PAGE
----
Vic's Jet Ski and its truck full of windsurfing toys were at Kahului airport to greet us. They had just arrived after a morning of frolicking in the massive surf for which Hawaii is famous. Vic was in the loo, probably changing out of her wetsuit but her lovely friends, Emanuel and Marinesse were on hand to make sure we were properly welcomed and shepherded into the right vehicles with our luggage. Thus, the tone of the holiday was set. Charlie arrived through the airport back door some days later and had to come looking for his fan club that were waiting at the front door.
''Watch me windsurf Jaws'' says Vic. Well John and I remember the original film release so naturally we were worried. Apparently, this Jaws is one of the famous big waves of the world with a reputation for biting surfers. 'Watching' was not a passive activity. It involved John actually launching the Ski packed with windsurf kit from a dodgy jetty down some dirt track and then parking the truck. He's been around a bit, so some dicey Jet Ski launching was a piece of cake. Starting the car was a different matter because he didn't know about the weird American clutch interlock; you have to depress the clutch to start the engine. "Why can't you just put the car in neutral like a normal person?" He hates scrabbling about under cars in the mud and getting all oily; especially, for no good reason.
Apparently, to dice with death on the face of Jaws you need to get well psyched up by watching from the safety of your anchored Jet Ski. On the cliffs above, we watched hours of fantastic wave sailing by the worlds best whilst keeping an eye on the psyching up process. At last, Vic and tow buddy, Felipe are taking to the field and our excitement and nervousness builds. But wait! Catastrophe strikes. The poor lonely jet ski is sinking. We dash back to the dodgy jetty to assist with the recovery and, days later, with installing a seal to stop the thing filling up with water. We met Vic's tow buddy, Felipe, on Christmas day, so I gather he got a lift home from Jaws after being abandoned by Vic in her haste to save the ski from Davy Jones' Locker.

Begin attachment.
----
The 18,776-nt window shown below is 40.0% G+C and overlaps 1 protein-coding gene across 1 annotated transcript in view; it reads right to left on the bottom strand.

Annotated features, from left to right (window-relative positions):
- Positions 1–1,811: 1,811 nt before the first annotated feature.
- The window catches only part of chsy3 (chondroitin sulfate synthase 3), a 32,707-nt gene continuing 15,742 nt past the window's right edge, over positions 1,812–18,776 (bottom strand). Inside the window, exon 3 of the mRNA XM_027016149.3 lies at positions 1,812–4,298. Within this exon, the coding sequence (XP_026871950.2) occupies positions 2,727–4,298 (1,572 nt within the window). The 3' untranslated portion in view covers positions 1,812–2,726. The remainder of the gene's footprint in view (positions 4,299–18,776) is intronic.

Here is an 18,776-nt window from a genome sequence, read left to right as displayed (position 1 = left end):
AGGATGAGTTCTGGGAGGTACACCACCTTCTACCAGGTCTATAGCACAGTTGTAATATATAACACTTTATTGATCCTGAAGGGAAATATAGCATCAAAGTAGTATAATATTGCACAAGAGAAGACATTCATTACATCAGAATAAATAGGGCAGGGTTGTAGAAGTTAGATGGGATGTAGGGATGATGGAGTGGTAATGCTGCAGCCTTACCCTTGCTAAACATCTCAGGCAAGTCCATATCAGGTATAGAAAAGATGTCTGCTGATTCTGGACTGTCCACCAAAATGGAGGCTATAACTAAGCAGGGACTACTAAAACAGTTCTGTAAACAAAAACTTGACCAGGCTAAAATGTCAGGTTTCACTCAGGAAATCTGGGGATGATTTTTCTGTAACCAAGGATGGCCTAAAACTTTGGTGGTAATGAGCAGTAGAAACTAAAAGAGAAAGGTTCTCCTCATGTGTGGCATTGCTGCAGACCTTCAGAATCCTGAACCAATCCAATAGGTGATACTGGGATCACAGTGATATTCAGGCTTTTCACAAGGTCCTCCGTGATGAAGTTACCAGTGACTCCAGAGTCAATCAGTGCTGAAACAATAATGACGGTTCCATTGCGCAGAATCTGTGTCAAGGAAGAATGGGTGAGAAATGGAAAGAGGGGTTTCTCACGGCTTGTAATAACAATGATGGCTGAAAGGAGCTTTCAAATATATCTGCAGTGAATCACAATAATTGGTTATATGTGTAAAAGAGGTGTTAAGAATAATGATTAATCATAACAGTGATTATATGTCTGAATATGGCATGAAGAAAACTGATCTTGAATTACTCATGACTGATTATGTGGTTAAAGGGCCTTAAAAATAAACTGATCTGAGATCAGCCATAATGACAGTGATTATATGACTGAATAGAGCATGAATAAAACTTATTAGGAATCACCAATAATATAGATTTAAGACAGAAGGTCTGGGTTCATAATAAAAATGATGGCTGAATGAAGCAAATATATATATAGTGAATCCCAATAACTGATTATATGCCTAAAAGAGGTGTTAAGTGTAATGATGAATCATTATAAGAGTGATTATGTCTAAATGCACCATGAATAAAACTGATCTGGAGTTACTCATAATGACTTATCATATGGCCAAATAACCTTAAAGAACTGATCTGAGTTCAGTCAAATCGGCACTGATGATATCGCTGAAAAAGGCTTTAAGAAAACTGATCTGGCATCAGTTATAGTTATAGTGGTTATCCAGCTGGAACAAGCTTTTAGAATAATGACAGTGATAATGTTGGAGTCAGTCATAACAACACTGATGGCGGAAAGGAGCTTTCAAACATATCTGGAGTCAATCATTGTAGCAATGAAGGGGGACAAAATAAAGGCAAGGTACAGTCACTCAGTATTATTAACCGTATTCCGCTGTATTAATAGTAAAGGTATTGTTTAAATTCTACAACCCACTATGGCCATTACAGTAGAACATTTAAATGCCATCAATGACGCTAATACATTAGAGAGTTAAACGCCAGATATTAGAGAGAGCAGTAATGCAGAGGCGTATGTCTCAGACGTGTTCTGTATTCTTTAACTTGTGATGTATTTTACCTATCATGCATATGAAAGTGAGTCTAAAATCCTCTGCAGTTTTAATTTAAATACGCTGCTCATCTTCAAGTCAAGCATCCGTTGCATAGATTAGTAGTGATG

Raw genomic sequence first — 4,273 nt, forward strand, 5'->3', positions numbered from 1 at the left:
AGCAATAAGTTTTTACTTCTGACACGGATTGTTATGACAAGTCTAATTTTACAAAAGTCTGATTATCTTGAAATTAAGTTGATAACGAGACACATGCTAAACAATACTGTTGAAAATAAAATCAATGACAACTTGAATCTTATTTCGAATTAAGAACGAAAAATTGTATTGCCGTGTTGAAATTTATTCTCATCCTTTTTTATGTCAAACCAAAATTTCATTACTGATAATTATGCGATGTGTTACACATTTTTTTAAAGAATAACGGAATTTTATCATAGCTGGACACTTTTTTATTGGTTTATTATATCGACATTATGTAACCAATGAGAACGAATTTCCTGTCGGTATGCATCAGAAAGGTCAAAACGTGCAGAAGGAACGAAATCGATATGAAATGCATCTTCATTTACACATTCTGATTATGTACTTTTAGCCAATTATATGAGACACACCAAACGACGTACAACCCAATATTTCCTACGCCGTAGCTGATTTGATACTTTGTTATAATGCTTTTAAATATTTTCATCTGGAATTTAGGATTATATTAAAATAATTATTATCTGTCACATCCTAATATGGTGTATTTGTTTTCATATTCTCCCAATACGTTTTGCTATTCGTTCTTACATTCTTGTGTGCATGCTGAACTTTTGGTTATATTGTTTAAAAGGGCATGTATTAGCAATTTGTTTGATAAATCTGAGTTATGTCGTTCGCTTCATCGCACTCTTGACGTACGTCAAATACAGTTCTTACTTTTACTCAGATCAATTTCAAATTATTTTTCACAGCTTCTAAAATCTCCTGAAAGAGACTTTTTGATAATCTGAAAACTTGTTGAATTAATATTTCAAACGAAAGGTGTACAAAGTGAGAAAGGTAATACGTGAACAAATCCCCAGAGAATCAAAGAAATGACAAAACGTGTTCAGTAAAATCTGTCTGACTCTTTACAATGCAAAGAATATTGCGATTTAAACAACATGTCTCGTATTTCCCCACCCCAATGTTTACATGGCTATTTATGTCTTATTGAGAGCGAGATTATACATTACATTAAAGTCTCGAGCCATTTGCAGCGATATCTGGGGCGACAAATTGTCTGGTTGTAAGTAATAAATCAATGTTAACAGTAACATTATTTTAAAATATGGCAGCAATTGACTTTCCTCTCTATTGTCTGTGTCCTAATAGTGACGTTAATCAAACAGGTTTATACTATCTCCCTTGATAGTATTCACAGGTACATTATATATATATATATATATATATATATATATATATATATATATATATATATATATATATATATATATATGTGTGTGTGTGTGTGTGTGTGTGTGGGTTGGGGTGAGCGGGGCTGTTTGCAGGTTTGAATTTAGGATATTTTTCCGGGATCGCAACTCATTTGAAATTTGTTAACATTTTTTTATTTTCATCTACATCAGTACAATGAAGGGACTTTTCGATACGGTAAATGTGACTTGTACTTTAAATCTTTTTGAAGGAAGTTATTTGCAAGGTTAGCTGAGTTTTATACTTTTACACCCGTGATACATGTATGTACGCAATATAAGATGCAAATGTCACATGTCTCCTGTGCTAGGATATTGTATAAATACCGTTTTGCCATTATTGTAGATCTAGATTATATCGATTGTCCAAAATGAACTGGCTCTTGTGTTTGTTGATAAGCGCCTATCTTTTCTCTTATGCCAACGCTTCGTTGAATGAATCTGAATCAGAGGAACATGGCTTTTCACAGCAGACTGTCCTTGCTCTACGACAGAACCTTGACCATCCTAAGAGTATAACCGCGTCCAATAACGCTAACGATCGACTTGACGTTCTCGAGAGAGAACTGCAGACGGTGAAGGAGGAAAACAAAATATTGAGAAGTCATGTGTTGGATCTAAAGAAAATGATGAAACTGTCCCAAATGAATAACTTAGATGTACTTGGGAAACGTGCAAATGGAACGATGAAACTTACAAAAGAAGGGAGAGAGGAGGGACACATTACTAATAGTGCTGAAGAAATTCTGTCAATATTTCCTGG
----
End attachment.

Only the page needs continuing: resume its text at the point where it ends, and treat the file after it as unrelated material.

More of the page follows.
Of course, John couldn't resist the lure of the Jet Ski. It wasn't long before he was riding pillion for the hour ride to Jaws from the main harbour. I watched with some trepidation as they kept vanishing amongst the pounding surf only to reappear cresting the next massive roller. Huge grins and smoking tyres accompanied their return up the steep slipway. Little was said about his sore bottom but I could tell it hurt. How the truck survives all the abuse I will never know. It only gets attention when things are desperate. The Ski is the pampered pet having us all run round making his house clean, feeding and washing him, usually in the middle of the night when he gets back from playing in the waves.
Maui is famous for its surf, particularly the north shore. Its not so famous for its rain but it should be. I'm surprised residents of Haiku don't rot through overwatering. They're continually wet either from the surf or the rain. Vic provided John with a pick and mix assortment of kit, allowing him to join the throng of windsurfers blasting about at one of the slalom beaches. He seemed in his element with the howling winds until he put his head through a sail whilst tearing across the water; still, it was a very stylish wipe-out. The world renowned Hookipa beach is the daily surf spot for the soggy Haiku residents. Here, enormous waves are all too eager to smash you onto the rocks. Huge turtles adorn the beach and meander the surging shore zone ready to upend unwary swimmers as they sideswipe your legs from under you; I know this from bitter experience and large bruises. Charlie, realising that a nice holiday tan was not going to result from Haiku rain, drove his blue, battered, borrowed truck to the sunnier south and west coasts of the island and surfed the more forgiving waves. Then again, Vic continually enticed him into risking his well being by joining her in the Hookipa heaven for surfers.